SNORE: Teams Bring It For The Battle At Primm

Primm Valley Resorts and casinos hosted the SNORE‘s Battle at Primm (BAP) race. Located on the border of Nevada and California, the Primm casinos have off-road roots tracing back to the former owners, the Terrible Herbst boys. It also has been the current starting line of the famous Mint 400.

Buffalo Bills Resort and Casino, one of three resorts of Primm Valley, is the main hub for the weekend. Known for its indoor water log ride and its very thrilling roller coaster on the property, it is also one of the main gathering areas for racers after the race at the Tree Bar located in the center of the casino.

The BAP Course


This years race course was a 13-mile loop consisting of a short-course stadium section leading into a dry lake bed, where racers push speeds excess of 100 miles per hour. The course exiting the lake bed leads into open desert consisting of technical turns and whoop sections. If racers strayed off course they would find themselves in deep sand or deep washouts.

Getting through the desert, teams are able to enter the hot pits area. If a racer decides to pull into the hot pits, they need to drive 25 miles per hour to their pit crews. After making sure the vehicle is still in one piece, there is a small straightaway leading up to the crowd-pleasing dyke jump. The dyke jump attracts all the spectators as they watch drivers see who can hit the jump the fastest and farthest.

Tech & Contingency

Tech inspection was held in the back parking lot of Buffalo Bills. Teams pushed their race vehicle through the vendors. Teams could buy any last minute parts or get things looked at by vendors like PCI Race Radios, King shocks, Dirty Life Wheels, Pretty Dirty, and Butch’s speed shop.

We were able to catch Class 11 racers Ryan Kennedy and Jessica Nickerson. This race was the debut in Class 11 for the two of them. Ryan has previous experience racing in larger unlimited classes. “I have always had an enormous amount of respect for anyone willing to race Class 11,” Ryan explained his reasoning behind dropping to a limited class.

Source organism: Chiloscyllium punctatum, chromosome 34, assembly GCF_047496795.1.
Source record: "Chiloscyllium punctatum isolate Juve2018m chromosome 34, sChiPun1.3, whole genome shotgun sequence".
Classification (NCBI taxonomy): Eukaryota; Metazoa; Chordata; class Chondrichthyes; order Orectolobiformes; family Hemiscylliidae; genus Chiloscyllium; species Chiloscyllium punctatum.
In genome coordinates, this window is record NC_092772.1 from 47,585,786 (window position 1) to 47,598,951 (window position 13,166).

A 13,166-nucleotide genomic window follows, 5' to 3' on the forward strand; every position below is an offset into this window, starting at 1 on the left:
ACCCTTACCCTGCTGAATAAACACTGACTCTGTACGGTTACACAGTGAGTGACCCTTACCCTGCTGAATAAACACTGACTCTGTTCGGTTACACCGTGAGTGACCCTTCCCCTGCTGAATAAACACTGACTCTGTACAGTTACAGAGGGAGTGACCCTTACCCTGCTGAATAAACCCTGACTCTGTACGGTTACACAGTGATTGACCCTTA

One by one every race vehicle made its way through tech and contingency.

In the pits, we were able to chat with the Class 2000 guys. Class 2000 is stock leaf spring mid-size truck that must maintain the factory frame and body. Jerrard Shaffer and Dustin Logee, truck no. 2037, were ready to get on the course after a DNF at the previous race.

A team looked for a tow strap and any type of parts to stick under the jack to lift up the truck.

The Las Vegas-local Aaron Baker and Larissa Mulisha, no. 2071, were racing in a now open desert-adapted short-course Class 2000. Joel Leboeuf and Kameron Wells, no. 2092, were hoping to shake up the class and attempting to get on the podium. There was also the team of Tyler Denny and Ashley Perrine, no. 2042, who decided last minute to come out to the race. They had spent the previous week prepping the truck at home and in the parking lot. By the time dusk came about, all teams were ready to do battle Saturday weekend.

Racing Action

Saturday morning, races would be broken into seven heats. Ryan and Jessica were sent to leave the line in the second heat of the day. The weekend held a fierce field of competition in Class 11. They steadily and surely maneuvered their VW Bug through the course. About three-quarters through the heat race they suffered a rear broken shock mount and had to limp it to the finish, After the race they found a welder to strengthen the mount, they would be back to race Sunday.

Brett Michael and his navigator sit in staging (left). Tyler Denny and Ashley Perrine wave to the camera while staging (right).